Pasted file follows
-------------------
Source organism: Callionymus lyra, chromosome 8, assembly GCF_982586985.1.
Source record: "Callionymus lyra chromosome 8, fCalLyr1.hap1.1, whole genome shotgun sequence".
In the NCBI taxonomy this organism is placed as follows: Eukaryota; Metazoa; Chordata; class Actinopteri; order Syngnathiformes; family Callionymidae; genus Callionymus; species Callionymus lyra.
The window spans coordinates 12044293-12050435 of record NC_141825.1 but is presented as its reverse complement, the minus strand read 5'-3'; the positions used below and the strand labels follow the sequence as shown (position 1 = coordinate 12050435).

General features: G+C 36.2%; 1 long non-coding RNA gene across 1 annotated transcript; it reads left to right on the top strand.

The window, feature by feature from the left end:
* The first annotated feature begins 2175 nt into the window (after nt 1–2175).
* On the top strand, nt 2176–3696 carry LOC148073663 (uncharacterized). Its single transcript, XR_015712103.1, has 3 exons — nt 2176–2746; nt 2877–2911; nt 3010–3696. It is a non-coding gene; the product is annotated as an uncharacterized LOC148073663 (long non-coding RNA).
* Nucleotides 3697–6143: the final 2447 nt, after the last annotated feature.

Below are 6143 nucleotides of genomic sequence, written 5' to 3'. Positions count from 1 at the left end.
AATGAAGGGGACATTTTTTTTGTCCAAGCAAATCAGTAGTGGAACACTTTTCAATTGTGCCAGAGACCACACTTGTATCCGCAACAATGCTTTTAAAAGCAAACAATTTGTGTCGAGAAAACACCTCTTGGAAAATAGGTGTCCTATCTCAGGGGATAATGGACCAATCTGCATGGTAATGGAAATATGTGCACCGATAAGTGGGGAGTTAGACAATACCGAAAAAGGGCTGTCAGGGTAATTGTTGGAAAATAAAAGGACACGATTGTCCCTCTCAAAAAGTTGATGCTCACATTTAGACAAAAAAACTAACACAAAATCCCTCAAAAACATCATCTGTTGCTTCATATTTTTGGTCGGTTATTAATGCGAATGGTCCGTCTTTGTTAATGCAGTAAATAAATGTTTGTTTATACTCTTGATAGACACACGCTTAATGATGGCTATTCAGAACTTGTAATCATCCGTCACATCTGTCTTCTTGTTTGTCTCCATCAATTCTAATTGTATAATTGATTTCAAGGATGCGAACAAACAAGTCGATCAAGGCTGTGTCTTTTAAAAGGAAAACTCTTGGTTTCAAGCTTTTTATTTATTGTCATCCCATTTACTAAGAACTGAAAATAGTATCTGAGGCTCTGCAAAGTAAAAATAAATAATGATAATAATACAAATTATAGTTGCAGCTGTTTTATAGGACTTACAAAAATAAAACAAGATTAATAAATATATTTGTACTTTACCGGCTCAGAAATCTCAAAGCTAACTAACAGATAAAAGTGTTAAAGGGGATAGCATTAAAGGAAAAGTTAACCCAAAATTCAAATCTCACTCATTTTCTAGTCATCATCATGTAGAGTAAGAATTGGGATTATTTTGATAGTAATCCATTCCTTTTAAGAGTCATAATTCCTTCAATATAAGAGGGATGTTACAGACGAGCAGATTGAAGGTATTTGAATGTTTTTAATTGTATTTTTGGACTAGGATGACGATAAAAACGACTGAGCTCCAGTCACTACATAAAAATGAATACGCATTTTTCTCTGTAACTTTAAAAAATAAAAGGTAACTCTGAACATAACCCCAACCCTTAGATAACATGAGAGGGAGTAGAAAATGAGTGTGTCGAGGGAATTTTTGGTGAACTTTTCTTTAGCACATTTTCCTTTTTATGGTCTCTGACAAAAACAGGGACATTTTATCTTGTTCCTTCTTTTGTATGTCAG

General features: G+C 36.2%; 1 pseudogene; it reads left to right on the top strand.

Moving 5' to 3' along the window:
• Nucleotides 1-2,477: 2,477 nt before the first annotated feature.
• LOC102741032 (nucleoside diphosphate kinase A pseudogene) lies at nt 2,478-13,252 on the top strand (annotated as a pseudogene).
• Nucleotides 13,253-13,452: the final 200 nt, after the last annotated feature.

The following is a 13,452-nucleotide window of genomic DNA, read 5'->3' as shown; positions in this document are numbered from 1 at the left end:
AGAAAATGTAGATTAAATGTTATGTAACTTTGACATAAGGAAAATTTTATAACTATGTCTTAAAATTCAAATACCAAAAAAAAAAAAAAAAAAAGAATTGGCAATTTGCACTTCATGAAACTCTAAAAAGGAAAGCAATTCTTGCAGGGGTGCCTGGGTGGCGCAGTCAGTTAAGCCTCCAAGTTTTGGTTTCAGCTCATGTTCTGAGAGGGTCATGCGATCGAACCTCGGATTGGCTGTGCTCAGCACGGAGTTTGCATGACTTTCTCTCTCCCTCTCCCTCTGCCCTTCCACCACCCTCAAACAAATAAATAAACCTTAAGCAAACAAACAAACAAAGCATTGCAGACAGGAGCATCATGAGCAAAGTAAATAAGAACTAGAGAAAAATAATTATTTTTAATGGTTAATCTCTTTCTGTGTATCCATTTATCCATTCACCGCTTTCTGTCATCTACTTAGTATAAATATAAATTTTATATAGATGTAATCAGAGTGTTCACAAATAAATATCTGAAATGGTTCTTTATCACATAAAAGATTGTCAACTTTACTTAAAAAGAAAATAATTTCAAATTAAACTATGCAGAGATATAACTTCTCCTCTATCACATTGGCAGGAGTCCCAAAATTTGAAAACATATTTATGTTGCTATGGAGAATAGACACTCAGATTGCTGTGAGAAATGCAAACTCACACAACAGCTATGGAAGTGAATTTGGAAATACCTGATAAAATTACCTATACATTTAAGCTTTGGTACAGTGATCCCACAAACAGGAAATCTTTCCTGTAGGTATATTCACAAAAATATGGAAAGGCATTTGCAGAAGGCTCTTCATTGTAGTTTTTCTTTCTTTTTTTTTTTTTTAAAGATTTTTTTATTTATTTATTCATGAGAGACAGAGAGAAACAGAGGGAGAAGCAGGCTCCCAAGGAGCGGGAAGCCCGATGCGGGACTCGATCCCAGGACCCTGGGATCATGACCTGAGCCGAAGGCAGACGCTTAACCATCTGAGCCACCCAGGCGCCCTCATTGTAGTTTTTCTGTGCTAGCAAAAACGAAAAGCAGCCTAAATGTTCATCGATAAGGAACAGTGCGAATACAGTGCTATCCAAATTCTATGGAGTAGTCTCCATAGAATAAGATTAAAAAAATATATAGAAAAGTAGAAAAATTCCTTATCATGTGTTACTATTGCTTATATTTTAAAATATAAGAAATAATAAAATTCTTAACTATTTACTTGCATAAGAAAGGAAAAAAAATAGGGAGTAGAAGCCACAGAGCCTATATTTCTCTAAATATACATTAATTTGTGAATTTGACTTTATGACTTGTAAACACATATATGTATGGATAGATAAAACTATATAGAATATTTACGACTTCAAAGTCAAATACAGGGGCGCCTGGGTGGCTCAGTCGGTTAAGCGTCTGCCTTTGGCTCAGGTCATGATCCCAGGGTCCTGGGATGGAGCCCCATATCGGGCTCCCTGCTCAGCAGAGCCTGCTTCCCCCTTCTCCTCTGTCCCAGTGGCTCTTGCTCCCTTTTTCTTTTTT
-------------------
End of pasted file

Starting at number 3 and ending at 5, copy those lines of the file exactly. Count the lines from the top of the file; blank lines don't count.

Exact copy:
In the NCBI taxonomy this organism is placed as follows: Eukaryota; Metazoa; Chordata; class Actinopteri; order Syngnathiformes; family Callionymidae; genus Callionymus; species Callionymus lyra.
The window spans coordinates 12044293-12050435 of record NC_141825.1 but is presented as its reverse complement, the minus strand read 5'-3'; the positions used below and the strand labels follow the sequence as shown (position 1 = coordinate 12050435).

General features: G+C 36.2%; 1 long non-coding RNA gene across 1 annotated transcript; it reads left to right on the top strand.